Should I spray or use rollers to paint the wall & ceilings of a
Masking is not a big task because all the furniture/fixtures are
removed from the house, and the floor is not installed yet.
I wanted to just spray (got Graco DX from ebay), but then I read in
this newsgroup that I should also backroll. Yet others suggest that
power-rolling ($70 attachment to the sprayer at Home Depot) is the way
I'm now confused. Can I get away with just spraying and not
backrolling? If I must backroll after spraying, then it seems that
power-rolling is a faster route, right?
Please advise. Thanks!
Don't bother, just roll. There are a couple of spray systems that work
OK, but they don't come cheep. For the most part, you will need to spend a
ton of money, and learn how to use the equipment, and even then back rolling
is a good idea, or you can just roll.
Backrolling is rolling over something thats already been painted to even it
out, usually backrolling is done with very little pressure basically just
letting the roller roll over the surface spreading out the paint more
As to the original question, spray and backroll, you won't find a power
roller worth a crap and cutting and rolling can be a long process if you're
not a painter. Spraying will put the paint up quick and if you do a fairly
even coat the backroll will only take minutes. BTW don't spray too far
ahead of yourself.
If it stands still I can paint it.
If it's moving I'll just have
Excellent point, Grasshoppa!
When I backrolled, I used a Graco xr7 and then a sheepskin roller. Use two
people. I have found it advisable to keep several fleece rollers available.
When one fills up, toss it in a bucket of water, and change to another. And
yes, don't spray too far ahead of the person who is backrolling.
Alltogether, a good way to paint, get a good amount of paint on the wall,
and end up with even stipple.
If you are spraying flat paint there is no reason to backroll. Spray the
wall in one direction <horizontal> then go back and give it a quick coat in
the other direction <vertical> We use this spray technique with semi gloss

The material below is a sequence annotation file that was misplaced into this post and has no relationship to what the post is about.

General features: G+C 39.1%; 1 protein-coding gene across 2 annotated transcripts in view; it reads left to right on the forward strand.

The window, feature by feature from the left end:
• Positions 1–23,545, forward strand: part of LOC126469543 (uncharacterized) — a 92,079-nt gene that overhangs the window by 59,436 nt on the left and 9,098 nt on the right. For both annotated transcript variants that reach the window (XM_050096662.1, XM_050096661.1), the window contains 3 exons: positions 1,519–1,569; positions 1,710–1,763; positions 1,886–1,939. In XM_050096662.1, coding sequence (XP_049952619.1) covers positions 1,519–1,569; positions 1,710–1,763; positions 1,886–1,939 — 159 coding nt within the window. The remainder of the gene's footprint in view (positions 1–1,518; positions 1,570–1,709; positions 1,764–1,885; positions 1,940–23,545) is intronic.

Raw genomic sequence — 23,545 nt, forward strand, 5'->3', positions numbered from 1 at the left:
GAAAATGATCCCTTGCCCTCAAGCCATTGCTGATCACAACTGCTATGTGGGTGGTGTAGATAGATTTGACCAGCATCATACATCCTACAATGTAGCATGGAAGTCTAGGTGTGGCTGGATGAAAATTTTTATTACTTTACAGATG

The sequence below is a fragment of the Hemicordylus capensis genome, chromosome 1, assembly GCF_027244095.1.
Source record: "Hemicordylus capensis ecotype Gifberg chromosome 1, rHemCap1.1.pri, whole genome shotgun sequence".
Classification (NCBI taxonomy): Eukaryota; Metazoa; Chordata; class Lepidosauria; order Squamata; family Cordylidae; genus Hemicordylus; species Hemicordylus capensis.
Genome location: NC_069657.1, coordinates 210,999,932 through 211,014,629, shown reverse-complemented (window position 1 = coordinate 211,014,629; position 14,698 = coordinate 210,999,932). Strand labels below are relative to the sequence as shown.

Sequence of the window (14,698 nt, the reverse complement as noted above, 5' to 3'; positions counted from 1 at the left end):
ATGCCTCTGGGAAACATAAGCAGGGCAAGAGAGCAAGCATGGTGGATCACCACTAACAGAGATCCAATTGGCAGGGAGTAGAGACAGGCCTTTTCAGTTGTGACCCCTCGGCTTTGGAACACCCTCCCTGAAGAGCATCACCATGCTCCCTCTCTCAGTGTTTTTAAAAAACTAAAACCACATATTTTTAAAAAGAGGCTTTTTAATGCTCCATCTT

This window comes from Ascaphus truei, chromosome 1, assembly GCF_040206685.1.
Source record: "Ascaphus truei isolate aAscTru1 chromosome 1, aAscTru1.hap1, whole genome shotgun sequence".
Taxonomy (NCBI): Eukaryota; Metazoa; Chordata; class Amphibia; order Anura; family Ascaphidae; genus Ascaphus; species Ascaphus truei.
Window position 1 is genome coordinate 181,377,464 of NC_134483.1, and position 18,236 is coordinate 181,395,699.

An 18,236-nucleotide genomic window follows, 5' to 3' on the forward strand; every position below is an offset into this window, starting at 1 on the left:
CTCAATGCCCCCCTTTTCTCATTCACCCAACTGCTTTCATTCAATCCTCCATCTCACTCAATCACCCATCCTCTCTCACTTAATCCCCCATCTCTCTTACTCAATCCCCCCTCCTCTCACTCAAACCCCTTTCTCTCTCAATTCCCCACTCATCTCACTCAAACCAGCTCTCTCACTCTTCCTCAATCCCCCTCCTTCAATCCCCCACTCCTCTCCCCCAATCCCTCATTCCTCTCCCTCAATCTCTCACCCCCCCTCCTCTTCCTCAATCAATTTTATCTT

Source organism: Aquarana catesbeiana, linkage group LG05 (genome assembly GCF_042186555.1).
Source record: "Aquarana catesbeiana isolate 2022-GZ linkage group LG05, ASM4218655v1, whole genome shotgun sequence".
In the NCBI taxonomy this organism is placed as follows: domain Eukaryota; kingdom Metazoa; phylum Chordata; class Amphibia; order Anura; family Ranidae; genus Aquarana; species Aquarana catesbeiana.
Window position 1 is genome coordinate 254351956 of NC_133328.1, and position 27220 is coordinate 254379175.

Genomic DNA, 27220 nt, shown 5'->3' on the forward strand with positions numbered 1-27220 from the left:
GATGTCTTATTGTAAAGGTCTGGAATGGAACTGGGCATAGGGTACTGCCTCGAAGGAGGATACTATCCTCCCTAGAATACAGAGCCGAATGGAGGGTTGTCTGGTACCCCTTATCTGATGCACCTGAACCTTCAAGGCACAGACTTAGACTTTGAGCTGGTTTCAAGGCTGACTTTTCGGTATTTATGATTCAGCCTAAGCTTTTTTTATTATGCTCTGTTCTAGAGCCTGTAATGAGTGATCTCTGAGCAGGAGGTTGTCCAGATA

and don't back roll. We get a nice even gloss this way. The DX is a nice
sprayer for the money. I wouldn't bother with a power roller. You might want
to invest in a spray tip extension so you can spray your ceilings without a
ladder = big time saver $40.00 to $75.00
I'd spray the ceilings but roll the walls.
If you're a newbie to spraying, you'll most likely get a more uniform
finish by rolling. Spraying looks easy but it take a pro to get a
consistent film thickness.
email@example.com (Ernesto) wrote in message
On 24 Aug 2004 16:00:51 -0700, firstname.lastname@example.org (Ernesto) wrote:
I'm not a big fan of spraying inside a house. No matter how much you
cover things the spray will go everywhere. You don't have fixtures
and flooring but what about windows, trim, doors, kitchen cabinets,
bathroom fixtures, and electrical sockets? These always get some
paint when spraying inside a house no matter how good of a job you do
masking and covering.
If you do decide to spray you will also have to backroll so make sure
your final stroke is the same direction, e.g., make the final pass
with the roller from top-to-bottom for every section of the wall.
I don't like the power rollers that attach to sprayers or work off
batteries--they have more problems than they are worth. However, if
you decide to roll it by hand, some of the cheaper manual power
rollers can save time--their main drawbacks are that the roller covers
aren't too good and they are difficult to clean.
Overall, I prefer to use a combination of 9" and 18" rollers with
lambswool covers--it takes a bit longer but it is less messy and you
always get a quality job.
I forgot to mention that the exception to interior spraying, at least
in your case would be the closets. You can spray a closet with an
airless in about 2 minutes instead of taking an hour by hand. Just
get all the closets ready and knock them off at the same time with the
airless and you will save a lot of time.
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